A strong administration/government with a sense of collective purpose? 
Why ever not, especially if we compare projects delivered - at national, provincial, regional and local level - to those of many weak rudderless governments captured by vested interests?

Why has the world taken notice of China if not for its growing economic clout? Political, financial and military power derives from it, not the other way around.
Many lessons may be learned from them and adapted to local conditions.
Their willingness to forge win-win links with other countries, where verified, must also be seized upon.

To my mind, China is not the best role model for emerging markets.
Is there any?

sexta-feira, 10 de novembro de 2017

TEc - Imports bad, exports good? - striking the right balance should be the goal

A challenging question that baffles simple answers.
Neither deficits nor surpluses are necessarily a good thing to whichever country.
First and foremost an assessment of a particular country's stage of development and needs across the economy should be made. Then we know that country's social, economic and productive set-up.
Finally, self-evidence shows that Germany and Japan grew incredibly rich on massive export drives over several decades. The same applies to South Korea, Canada, Singapore or to emerging China as we write. Or Italy and France and many more. France has now been in the red for a while.
It can afford to as long as it doesn't become structural. Or leads to massive losses of industrial production with far-reaching implications.
A stretched timeline is called for to gauge each country and overall economic performance.

Imports are certainly not bad especially if they produce greater dynamism in an economy: raising the quality of products, pushing manufacturing prices down, increasing positive competition across the board.
Excessive imports over long periods generating large-scale deficits (in goods is bad enough, goods and services much worse) are certainly a symptom of other ills in any given economy. Besides, a point in time is reached when it becomes ever harder to finance them. An economy becomes unable to create wealth, the country persistently consumes over and above its production capacity. A society that is plagued by low-paying, low-skilled jobs with an oversized State. Perhaps a small high-paying private sector prospers becoming the envy of the rest.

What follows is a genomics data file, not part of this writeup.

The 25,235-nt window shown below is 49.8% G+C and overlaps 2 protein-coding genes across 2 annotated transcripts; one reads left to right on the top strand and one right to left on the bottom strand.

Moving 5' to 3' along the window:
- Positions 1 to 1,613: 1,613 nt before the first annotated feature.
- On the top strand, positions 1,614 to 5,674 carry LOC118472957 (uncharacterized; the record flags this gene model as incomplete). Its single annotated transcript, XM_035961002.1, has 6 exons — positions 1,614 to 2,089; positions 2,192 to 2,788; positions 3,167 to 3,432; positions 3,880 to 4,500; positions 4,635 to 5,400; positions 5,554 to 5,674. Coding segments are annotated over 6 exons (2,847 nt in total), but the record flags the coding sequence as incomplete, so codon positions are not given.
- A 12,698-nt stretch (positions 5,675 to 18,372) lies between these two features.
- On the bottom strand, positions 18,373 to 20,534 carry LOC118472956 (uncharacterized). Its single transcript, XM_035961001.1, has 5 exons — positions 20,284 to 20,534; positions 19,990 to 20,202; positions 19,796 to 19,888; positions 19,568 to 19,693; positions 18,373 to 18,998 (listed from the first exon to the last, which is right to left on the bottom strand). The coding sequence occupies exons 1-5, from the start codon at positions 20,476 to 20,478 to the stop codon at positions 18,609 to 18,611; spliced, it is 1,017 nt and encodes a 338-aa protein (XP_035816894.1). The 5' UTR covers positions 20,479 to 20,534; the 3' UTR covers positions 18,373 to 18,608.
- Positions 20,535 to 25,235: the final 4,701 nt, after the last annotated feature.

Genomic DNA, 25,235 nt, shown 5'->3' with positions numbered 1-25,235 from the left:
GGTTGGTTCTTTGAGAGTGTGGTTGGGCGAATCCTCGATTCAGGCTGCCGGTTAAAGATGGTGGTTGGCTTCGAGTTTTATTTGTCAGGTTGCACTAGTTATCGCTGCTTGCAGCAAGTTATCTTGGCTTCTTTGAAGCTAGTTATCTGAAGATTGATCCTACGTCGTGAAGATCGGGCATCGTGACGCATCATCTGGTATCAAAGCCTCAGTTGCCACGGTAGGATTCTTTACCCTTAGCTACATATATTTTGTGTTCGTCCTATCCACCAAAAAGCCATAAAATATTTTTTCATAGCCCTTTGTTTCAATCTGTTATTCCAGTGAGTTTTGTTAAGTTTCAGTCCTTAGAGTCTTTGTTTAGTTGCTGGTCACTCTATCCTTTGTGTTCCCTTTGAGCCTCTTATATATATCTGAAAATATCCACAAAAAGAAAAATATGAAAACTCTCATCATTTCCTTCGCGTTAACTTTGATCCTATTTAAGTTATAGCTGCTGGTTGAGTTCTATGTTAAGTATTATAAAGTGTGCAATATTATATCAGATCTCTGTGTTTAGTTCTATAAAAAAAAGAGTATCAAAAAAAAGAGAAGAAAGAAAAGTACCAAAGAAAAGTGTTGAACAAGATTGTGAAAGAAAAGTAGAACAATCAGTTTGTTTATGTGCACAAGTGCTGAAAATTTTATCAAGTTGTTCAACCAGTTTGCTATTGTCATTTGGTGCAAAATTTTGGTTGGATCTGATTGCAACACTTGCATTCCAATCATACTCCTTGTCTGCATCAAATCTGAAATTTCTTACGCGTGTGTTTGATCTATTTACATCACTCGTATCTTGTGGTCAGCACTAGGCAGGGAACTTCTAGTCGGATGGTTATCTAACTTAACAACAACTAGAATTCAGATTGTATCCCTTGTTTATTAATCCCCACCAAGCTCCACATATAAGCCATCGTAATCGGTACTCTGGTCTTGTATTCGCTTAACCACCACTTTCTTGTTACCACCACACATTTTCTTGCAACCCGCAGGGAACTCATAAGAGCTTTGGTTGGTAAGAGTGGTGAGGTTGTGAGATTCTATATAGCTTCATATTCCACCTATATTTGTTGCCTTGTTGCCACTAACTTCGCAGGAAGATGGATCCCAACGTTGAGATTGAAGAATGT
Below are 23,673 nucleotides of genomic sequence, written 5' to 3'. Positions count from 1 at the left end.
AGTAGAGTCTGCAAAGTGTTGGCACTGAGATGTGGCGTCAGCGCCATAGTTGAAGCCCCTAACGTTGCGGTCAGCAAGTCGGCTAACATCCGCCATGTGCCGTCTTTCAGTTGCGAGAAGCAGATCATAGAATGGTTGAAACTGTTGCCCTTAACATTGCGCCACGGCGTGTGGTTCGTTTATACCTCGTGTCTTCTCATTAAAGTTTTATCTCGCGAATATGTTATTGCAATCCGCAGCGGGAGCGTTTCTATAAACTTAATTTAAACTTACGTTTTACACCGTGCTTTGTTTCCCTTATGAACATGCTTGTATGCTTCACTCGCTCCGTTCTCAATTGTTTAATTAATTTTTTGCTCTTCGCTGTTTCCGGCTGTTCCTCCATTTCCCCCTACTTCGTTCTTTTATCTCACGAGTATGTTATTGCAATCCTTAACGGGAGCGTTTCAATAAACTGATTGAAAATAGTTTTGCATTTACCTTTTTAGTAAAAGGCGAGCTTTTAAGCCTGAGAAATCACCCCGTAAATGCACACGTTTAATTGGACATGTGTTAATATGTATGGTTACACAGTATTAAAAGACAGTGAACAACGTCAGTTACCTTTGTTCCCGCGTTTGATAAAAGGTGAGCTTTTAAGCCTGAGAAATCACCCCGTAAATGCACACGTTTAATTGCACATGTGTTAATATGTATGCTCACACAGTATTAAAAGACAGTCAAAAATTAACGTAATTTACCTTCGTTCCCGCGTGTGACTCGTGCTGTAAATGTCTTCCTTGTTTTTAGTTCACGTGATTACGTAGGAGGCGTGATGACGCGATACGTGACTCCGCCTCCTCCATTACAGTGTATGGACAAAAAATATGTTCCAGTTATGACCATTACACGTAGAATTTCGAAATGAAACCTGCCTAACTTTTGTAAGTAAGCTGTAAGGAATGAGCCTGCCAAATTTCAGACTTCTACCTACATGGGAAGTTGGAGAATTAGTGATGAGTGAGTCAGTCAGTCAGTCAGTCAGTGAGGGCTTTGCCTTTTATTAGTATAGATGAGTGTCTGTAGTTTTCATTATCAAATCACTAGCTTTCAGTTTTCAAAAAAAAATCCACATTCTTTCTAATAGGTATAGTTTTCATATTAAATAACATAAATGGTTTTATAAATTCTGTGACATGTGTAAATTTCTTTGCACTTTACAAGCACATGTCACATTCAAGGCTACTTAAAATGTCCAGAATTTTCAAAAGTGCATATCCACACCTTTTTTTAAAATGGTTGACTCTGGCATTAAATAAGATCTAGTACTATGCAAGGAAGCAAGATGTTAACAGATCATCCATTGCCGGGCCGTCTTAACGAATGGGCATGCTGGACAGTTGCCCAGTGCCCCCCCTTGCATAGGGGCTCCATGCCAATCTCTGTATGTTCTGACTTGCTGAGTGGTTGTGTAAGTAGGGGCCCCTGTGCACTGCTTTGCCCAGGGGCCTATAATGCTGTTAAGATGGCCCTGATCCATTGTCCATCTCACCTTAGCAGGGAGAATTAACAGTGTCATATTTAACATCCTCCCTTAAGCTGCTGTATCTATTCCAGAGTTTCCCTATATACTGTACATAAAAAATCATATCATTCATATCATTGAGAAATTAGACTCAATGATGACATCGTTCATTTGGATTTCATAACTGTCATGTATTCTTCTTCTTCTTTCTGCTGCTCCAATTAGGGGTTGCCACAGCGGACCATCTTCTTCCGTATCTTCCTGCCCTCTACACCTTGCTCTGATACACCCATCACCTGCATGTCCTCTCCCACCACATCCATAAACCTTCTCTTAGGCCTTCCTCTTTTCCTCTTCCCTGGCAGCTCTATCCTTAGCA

measure of balance are the keywords that deserve repetition and action.
In short, over a 10-year period, an economy may do well by counting up 5 deficits and as many surpluses.

terça-feira, 19 de setembro de 2017

FT - Portugal's comeback is the Eurozone's Socialist success story - there's more to it than news hype

As far as I'm concerned it is good news plain and simple - no more than that: just Good News! Assessments are utterly predictable - even the choice of words - you read one, you've read them all.
That said, due merit falls to both current and former governments but especially to a people who bore the brunt of a deliberately-driven financially troubled country that clearly overreached itself.
The financial system, however, will always want (and need) credit-hungry economies to borrow wildly. The wilder the better. Give them enough rope and let them (only just) hang themselves... Let them have a ball while the going is good. Then, suddenly, pull the plug and stop the music.

The leadership will grumble but the vast majority picks up any tab regardless. (one ex: VAT on electricity bills shot up from 13 to 23%, millions pay millions more each month - looks like a one-off but the rate is unlikely to ever come down).
Financial markets thrive in the so-called leverage/deleverage cycles.
Creditors-in-waiting fill the void when serious imbalances loom and markets shut down.
IMF heads cannot disguise their contentment.They become important overnight.
Another one bites the dust.

If the local leadership did not learn a thing (Centeno - the Finance Minister, has meanwhile momentarily(?) displayed remarkable caution...hats off) the next Schauble in Berlin will smile wryly again down the line. His country's sovereign debt is large enough but well under control and manageable.